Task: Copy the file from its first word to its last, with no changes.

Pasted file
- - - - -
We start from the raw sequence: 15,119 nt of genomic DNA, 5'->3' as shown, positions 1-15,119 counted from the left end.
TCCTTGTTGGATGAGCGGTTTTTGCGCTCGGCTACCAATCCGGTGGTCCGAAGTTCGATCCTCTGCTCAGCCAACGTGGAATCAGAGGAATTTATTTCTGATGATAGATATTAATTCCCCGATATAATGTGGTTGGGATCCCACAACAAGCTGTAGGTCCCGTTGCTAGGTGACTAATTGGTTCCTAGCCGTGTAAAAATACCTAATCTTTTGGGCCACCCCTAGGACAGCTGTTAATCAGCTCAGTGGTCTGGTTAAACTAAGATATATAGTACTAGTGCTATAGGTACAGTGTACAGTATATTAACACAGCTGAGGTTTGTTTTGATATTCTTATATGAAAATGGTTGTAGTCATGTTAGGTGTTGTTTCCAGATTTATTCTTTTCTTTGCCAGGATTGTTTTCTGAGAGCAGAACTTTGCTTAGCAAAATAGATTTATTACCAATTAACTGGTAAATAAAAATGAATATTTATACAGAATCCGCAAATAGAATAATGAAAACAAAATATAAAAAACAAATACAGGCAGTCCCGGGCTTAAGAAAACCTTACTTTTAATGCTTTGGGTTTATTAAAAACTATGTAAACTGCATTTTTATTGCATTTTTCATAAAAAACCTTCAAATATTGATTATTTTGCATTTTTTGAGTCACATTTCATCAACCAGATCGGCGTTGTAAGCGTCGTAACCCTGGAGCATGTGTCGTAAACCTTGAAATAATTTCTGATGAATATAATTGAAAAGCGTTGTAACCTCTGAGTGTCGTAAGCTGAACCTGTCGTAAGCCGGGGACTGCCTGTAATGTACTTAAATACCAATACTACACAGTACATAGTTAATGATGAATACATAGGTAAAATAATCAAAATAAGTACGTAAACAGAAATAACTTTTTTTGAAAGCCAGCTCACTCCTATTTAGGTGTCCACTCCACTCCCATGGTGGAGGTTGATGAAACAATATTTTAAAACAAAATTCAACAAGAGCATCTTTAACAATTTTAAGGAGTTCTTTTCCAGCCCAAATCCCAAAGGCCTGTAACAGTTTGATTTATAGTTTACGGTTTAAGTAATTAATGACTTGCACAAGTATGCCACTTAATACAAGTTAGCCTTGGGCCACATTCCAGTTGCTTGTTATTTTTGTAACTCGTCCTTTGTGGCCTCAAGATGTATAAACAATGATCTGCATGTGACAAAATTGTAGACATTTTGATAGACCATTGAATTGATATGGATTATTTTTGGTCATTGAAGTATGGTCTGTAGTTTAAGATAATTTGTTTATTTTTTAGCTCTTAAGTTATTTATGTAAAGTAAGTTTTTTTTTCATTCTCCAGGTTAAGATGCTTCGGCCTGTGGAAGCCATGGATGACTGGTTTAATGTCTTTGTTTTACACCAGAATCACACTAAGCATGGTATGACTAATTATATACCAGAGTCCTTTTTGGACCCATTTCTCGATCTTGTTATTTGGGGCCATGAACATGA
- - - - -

We start from the raw sequence: 15,119 nt of genomic DNA, 5'->3' as shown, positions 1-15,119 counted from the left end.
TCCTTGTTGGATGAGCGGTTTTTGCGCTCGGCTACCAATCCGGTGGTCCGAAGTTCGATCCTCTGCTCAGCCAACGTGGAATCAGAGGAATTTATTTCTGATGATAGATATTAATTCCCCGATATAATGTGGTTGGGATCCCACAACAAGCTGTAGGTCCCGTTGCTAGGTGACTAATTGGTTCCTAGCCGTGTAAAAATACCTAATCTTTTGGGCCACCCCTAGGACAGCTGTTAATCAGCTCAGTGGTCTGGTTAAACTAAGATATATAGTACTAGTGCTATAGGTACAGTGTACAGTATATTAACACAGCTGAGGTTTGTTTTGATATTCTTATATGAAAATGGTTGTAGTCATGTTAGGTGTTGTTTCCAGATTTATTCTTTTCTTTGCCAGGATTGTTTTCTGAGAGCAGAACTTTGCTTAGCAAAATAGATTTATTACCAATTAACTGGTAAATAAAAATGAATATTTATACAGAATCCGCAAATAGAATAATGAAAACAAAATATAAAAAACAAATACAGGCAGTCCCGGGCTTAAGAAAACCTTACTTTTAATGCTTTGGGTTTATTAAAAACTATGTAAACTGCATTTTTATTGCATTTTTCATAAAAAACCTTCAAATATTGATTATTTTGCATTTTTTGAGTCACATTTCATCAACCAGATCGGCGTTGTAAGCGTCGTAACCCTGGAGCATGTGTCGTAAACCTTGAAATAATTTCTGATGAATATAATTGAAAAGCGTTGTAACCTCTGAGTGTCGTAAGCTGAACCTGTCGTAAGCCGGGGACTGCCTGTAATGTACTTAAATACCAATACTACACAGTACATAGTTAATGATGAATACATAGGTAAAATAATCAAAATAAGTACGTAAACAGAAATAACTTTTTTTGAAAGCCAGCTCACTCCTATTTAGGTGTCCACTCCACTCCCATGGTGGAGGTTGATGAAACAATATTTTAAAACAAAATTCAACAAGAGCATCTTTAACAATTTTAAGGAGTTCTTTTCCAGCCCAAATCCCAAAGGCCTGTAACAGTTTGATTTATAGTTTACGGTTTAAGTAATTAATGACTTGCACAAGTATGCCACTTAATACAAGTTAGCCTTGGGCCACATTCCAGTTGCTTGTTATTTTTGTAACTCGTCCTTTGTGGCCTCAAGATGTATAAACAATGATCTGCATGTGACAAAATTGTAGACATTTTGATAGACCATTGAATTGATATGGATTATTTTTGGTCATTGAAGTATGGTCTGTAGTTTAAGATAATTTGTTTATTTTTTAGCTCTTAAGTTATTTATGTAAAGTAAGTTTTTTTTTCATTCTCCAGGTTAAGATGCTTCGGCCTGTGGAAGCCATGGATGACTGGTTTAATGTCTTTGTTTTACACCAGAATCACACTAAGCATGGTATGACTAATTATATACCAGAGTCCTTTTTGGACCCATTTCTCGATCTTGTTATTTGGGGCCATGAACATGA